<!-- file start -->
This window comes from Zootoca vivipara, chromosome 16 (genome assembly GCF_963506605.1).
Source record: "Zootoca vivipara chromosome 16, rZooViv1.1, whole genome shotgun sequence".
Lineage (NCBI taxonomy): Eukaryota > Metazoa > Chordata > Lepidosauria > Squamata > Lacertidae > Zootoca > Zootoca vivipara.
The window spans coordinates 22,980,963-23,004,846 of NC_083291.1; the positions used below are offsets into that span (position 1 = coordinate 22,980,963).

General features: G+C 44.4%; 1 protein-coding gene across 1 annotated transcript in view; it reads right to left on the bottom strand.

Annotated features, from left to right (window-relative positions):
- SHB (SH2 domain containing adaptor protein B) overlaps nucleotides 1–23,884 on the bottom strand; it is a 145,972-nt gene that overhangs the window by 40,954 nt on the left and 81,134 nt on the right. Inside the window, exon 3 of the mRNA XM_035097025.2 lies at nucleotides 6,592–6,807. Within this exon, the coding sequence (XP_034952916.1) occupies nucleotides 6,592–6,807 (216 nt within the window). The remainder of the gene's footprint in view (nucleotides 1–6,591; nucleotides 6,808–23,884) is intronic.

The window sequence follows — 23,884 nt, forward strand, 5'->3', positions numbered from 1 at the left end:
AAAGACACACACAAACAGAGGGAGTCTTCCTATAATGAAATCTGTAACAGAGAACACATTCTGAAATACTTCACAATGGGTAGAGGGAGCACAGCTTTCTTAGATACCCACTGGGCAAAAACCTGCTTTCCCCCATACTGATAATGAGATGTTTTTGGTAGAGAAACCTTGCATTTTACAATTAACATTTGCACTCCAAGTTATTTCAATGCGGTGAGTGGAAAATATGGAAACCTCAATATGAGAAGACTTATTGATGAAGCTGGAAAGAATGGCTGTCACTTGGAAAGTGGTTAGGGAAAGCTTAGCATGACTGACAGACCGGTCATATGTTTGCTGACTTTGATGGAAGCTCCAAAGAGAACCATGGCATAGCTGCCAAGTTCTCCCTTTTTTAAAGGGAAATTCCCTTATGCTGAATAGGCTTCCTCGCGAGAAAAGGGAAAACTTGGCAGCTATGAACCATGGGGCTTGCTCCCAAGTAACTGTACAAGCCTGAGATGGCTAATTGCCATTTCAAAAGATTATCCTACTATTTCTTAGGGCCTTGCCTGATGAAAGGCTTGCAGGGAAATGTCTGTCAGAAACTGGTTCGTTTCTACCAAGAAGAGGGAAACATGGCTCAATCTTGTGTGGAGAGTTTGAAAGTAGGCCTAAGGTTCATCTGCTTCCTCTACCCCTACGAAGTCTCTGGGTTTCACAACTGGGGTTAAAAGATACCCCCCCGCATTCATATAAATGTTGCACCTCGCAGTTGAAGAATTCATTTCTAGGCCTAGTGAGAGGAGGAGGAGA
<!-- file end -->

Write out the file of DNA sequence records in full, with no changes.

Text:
This window comes from Zootoca vivipara, chromosome 16 (genome assembly GCF_963506605.1).
Source record: "Zootoca vivipara chromosome 16, rZooViv1.1, whole genome shotgun sequence".
Lineage (NCBI taxonomy): Eukaryota > Metazoa > Chordata > Lepidosauria > Squamata > Lacertidae > Zootoca > Zootoca vivipara.
The window spans coordinates 22,980,963-23,004,846 of NC_083291.1; the positions used below are offsets into that span (position 1 = coordinate 22,980,963).

General features: G+C 44.4%; 1 protein-coding gene across 1 annotated transcript in view; it reads right to left on the bottom strand.

Annotated features, from left to right (window-relative positions):
- SHB (SH2 domain containing adaptor protein B) overlaps nucleotides 1–23,884 on the bottom strand; it is a 145,972-nt gene that overhangs the window by 40,954 nt on the left and 81,134 nt on the right. Inside the window, exon 3 of the mRNA XM_035097025.2 lies at nucleotides 6,592–6,807. Within this exon, the coding sequence (XP_034952916.1) occupies nucleotides 6,592–6,807 (216 nt within the window). The remainder of the gene's footprint in view (nucleotides 1–6,591; nucleotides 6,808–23,884) is intronic.

The window sequence follows — 23,884 nt, forward strand, 5'->3', positions numbered from 1 at the left end:
AAAGACACACACAAACAGAGGGAGTCTTCCTATAATGAAATCTGTAACAGAGAACACATTCTGAAATACTTCACAATGGGTAGAGGGAGCACAGCTTTCTTAGATACCCACTGGGCAAAAACCTGCTTTCCCCCATACTGATAATGAGATGTTTTTGGTAGAGAAACCTTGCATTTTACAATTAACATTTGCACTCCAAGTTATTTCAATGCGGTGAGTGGAAAATATGGAAACCTCAATATGAGAAGACTTATTGATGAAGCTGGAAAGAATGGCTGTCACTTGGAAAGTGGTTAGGGAAAGCTTAGCATGACTGACAGACCGGTCATATGTTTGCTGACTTTGATGGAAGCTCCAAAGAGAACCATGGCATAGCTGCCAAGTTCTCCCTTTTTTAAAGGGAAATTCCCTTATGCTGAATAGGCTTCCTCGCGAGAAAAGGGAAAACTTGGCAGCTATGAACCATGGGGCTTGCTCCCAAGTAACTGTACAAGCCTGAGATGGCTAATTGCCATTTCAAAAGATTATCCTACTATTTCTTAGGGCCTTGCCTGATGAAAGGCTTGCAGGGAAATGTCTGTCAGAAACTGGTTCGTTTCTACCAAGAAGAGGGAAACATGGCTCAATCTTGTGTGGAGAGTTTGAAAGTAGGCCTAAGGTTCATCTGCTTCCTCTACCCCTACGAAGTCTCTGGGTTTCACAACTGGGGTTAAAAGATACCCCCCCGCATTCATATAAATGTTGCACCTCGCAGTTGAAGAATTCATTTCTAGGCCTAGTGAGAGGAGGAGGAGA